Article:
In this article, we’ll walk you through the process of displaying the GRUB (GRand Unified Bootloader) menu during boot in Ubuntu systems with UEFI (Unified Extensible Firmware Interface). The GRUB menu is a list that provides the option to boot into Ubuntu or other operating systems installed on your system. By default, the GRUB menu is hidden in Ubuntu. However, you may want to display it for various reasons, such as booting into a different kernel, booting into recovery mode, or booting into a different operating system.
To display the GRUB menu during boot in Ubuntu with UEFI, you need to modify the
/etc/default/grub file. Change the value of
menu, save the changes, and update GRUB using the
sudo update-grub command. After following these steps, the GRUB menu should be displayed during boot, allowing you to select different kernels or operating systems.
Understanding GRUB and UEFI
Before we delve into the process, it’s important to understand what GRUB and UEFI are.
GRUB is a bootloader package developed to support multiple operating systems and allow the user to select among them during boot-up. It is the reference implementation of the Free Software Foundation’s Multiboot Specification, which provides a user the choice to boot one of multiple operating systems installed on a computer or select a specific kernel configuration available on a particular operating system’s partitions.
UEFI, on the other hand, is a specification that defines a software interface between an operating system and platform firmware. It is meant as a replacement for the BIOS firmware interface, present in all computers. UEFI can run in 32-bit or 64-bit mode and has more advanced features than BIOS.
Before you begin, ensure that you have:
- A system running Ubuntu with UEFI
- Administrative (sudo) privileges
Displaying the GRUB Menu
To display the GRUB menu during boot, you need to modify the
/etc/default/grub file. Here’s a step-by-step guide:
Step 1: Open the GRUB Configuration File
Open the terminal and run the following command:
sudo nano /etc/default/grub
This command opens the GRUB configuration file in the nano text editor. The
sudo command is used to run the operation with administrative privileges.
Step 2: Modify the GRUB Configuration File
In the opened file, look for the line
GRUB_TIMEOUT_STYLE=hidden. This line tells the system to hide the GRUB menu at boot.
Change the value of
menu. The line should now look like this:
This change tells the system to display the GRUB menu at boot.
Step 3: Save Changes and Exit
Save the changes you’ve made by pressing
Ctrl + X, then
Y, and finally
Enter. This sequence of keys will save the changes and exit the nano text editor.
Step 4: Update GRUB
After making changes to the GRUB configuration file, you need to update GRUB for the changes to take effect. Run the following command in the terminal:
This command generates a new GRUB configuration based on the changes you made in the
After following these steps, the GRUB menu should now be displayed during boot, allowing you to select different kernels or operating systems. If you don’t see the GRUB menu, ensure that you’ve followed all the steps correctly and that your system is using UEFI. If you’re still facing issues, you may want to seek help from the Ubuntu community or other online Linux forums.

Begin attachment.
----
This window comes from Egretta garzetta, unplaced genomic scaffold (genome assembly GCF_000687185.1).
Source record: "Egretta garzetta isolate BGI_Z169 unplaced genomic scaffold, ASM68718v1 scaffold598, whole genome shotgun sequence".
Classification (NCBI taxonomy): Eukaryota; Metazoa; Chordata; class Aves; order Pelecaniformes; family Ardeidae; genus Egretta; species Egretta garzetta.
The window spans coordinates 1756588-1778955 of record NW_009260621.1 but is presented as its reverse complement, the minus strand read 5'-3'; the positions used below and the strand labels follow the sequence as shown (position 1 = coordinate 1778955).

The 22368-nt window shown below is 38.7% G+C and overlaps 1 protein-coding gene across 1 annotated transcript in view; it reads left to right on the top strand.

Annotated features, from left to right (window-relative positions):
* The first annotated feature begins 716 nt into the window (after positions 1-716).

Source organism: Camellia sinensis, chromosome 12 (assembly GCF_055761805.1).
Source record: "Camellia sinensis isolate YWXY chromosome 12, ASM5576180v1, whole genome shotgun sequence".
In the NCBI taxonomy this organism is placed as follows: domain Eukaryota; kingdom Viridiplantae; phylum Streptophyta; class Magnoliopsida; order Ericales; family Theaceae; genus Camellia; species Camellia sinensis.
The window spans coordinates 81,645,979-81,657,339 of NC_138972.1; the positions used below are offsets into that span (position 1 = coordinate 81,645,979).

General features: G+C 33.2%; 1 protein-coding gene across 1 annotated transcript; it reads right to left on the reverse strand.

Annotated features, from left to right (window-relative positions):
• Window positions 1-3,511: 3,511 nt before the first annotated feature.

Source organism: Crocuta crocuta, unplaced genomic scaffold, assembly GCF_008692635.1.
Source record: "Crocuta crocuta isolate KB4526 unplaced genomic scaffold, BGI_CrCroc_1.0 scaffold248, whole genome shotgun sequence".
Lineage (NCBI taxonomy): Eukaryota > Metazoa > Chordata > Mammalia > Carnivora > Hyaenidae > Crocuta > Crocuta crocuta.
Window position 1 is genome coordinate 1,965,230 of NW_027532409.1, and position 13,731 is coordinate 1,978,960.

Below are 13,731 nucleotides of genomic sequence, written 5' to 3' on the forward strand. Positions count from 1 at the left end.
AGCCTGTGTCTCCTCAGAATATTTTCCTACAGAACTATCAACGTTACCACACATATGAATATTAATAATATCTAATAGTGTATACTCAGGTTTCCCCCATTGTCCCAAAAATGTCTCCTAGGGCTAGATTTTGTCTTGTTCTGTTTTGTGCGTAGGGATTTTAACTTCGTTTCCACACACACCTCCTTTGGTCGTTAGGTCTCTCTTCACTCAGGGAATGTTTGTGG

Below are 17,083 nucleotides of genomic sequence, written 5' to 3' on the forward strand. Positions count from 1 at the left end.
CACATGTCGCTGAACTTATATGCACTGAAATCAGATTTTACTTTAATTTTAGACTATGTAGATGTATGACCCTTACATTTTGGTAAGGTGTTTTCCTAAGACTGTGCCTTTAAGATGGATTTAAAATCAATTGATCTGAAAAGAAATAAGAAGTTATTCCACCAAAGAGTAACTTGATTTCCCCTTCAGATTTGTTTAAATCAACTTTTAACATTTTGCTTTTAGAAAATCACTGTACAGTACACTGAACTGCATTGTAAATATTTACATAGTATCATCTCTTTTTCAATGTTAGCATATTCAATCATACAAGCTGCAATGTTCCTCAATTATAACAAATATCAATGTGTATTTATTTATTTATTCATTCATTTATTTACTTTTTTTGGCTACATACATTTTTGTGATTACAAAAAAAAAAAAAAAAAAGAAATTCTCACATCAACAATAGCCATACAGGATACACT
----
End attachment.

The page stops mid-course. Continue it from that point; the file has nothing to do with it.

Remember, understanding and modifying system files like the GRUB configuration file is a powerful tool, but it also carries risks. Always ensure you understand the changes you’re making, and consider backing up important data before making changes to system files.
To check if your system is using UEFI, you can open the terminal and run the command
ls /sys/firmware/efi. If the command returns any output, it means that your system is using UEFI.
Yes, you can change the timeout value for the GRUB menu. In the
/etc/default/grub file, there is a line that says
GRUB_TIMEOUT=5. You can modify the value to change the timeout duration. For example, if you want the menu to appear for 10 seconds, you can change the line to
GRUB_TIMEOUT=10. After making the change, remember to run
sudo update-grub for the changes to take effect.
To set a specific operating system as the default option in the GRUB menu, you need to modify the
/etc/default/grub file. Look for the line
GRUB_DEFAULT=0 and change the value to the index number of the desired operating system in the GRUB menu. The index number starts from 0, so the first option is 0, the second option is 1, and so on. After making the change, run
sudo update-grub to apply the changes.
If you want to hide the GRUB menu again after displaying it, you can change the value of
GRUB_TIMEOUT_STYLE in the
/etc/default/grub file from
hidden. After saving the changes, run
sudo update-grub to update the GRUB configuration. This will hide the menu during boot.
Yes, you can customize the appearance of the GRUB menu by modifying the
/etc/default/grub file. You can change the colors, background image, font, and other visual aspects of the GRUB menu. However, customizing the appearance requires modifying the GRUB configuration files and may involve more advanced steps. It is recommended to refer to the official GRUB documentation or seek assistance from the Ubuntu community or online forums for detailed instructions on customizing the GRUB menu.